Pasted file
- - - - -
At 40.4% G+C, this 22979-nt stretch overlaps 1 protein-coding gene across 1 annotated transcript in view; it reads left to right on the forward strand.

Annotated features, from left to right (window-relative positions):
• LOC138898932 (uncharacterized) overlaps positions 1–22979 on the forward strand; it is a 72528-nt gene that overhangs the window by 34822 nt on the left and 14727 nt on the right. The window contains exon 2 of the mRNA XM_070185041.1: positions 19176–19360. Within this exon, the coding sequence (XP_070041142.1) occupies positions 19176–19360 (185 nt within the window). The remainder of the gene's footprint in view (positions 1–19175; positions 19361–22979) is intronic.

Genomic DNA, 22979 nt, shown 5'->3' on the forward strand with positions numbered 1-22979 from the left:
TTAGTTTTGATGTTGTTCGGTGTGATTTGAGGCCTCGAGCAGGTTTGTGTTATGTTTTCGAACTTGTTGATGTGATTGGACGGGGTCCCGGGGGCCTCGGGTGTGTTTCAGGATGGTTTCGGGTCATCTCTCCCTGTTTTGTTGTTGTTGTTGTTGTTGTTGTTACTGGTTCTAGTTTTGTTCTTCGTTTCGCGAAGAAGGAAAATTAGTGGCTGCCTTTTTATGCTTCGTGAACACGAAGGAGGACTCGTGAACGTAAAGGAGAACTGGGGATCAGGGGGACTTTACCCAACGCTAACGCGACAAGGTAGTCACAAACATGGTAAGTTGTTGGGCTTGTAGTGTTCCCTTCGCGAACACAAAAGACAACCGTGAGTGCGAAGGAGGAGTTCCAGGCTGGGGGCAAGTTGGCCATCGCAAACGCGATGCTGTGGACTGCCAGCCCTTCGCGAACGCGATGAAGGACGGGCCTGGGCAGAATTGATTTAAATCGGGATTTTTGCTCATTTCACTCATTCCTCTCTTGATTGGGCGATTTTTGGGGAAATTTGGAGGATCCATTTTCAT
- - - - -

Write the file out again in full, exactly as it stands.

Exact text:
At 40.4% G+C, this 22979-nt stretch overlaps 1 protein-coding gene across 1 annotated transcript in view; it reads left to right on the forward strand.

Annotated features, from left to right (window-relative positions):
• LOC138898932 (uncharacterized) overlaps positions 1–22979 on the forward strand; it is a 72528-nt gene that overhangs the window by 34822 nt on the left and 14727 nt on the right. The window contains exon 2 of the mRNA XM_070185041.1: positions 19176–19360. Within this exon, the coding sequence (XP_070041142.1) occupies positions 19176–19360 (185 nt within the window). The remainder of the gene's footprint in view (positions 1–19175; positions 19361–22979) is intronic.

Genomic DNA, 22979 nt, shown 5'->3' on the forward strand with positions numbered 1-22979 from the left:
TTAGTTTTGATGTTGTTCGGTGTGATTTGAGGCCTCGAGCAGGTTTGTGTTATGTTTTCGAACTTGTTGATGTGATTGGACGGGGTCCCGGGGGCCTCGGGTGTGTTTCAGGATGGTTTCGGGTCATCTCTCCCTGTTTTGTTGTTGTTGTTGTTGTTGTTGTTACTGGTTCTAGTTTTGTTCTTCGTTTCGCGAAGAAGGAAAATTAGTGGCTGCCTTTTTATGCTTCGTGAACACGAAGGAGGACTCGTGAACGTAAAGGAGAACTGGGGATCAGGGGGACTTTACCCAACGCTAACGCGACAAGGTAGTCACAAACATGGTAAGTTGTTGGGCTTGTAGTGTTCCCTTCGCGAACACAAAAGACAACCGTGAGTGCGAAGGAGGAGTTCCAGGCTGGGGGCAAGTTGGCCATCGCAAACGCGATGCTGTGGACTGCCAGCCCTTCGCGAACGCGATGAAGGACGGGCCTGGGCAGAATTGATTTAAATCGGGATTTTTGCTCATTTCACTCATTCCTCTCTTGATTGGGCGATTTTTGGGGAAATTTGGAGGATCCATTTTCAT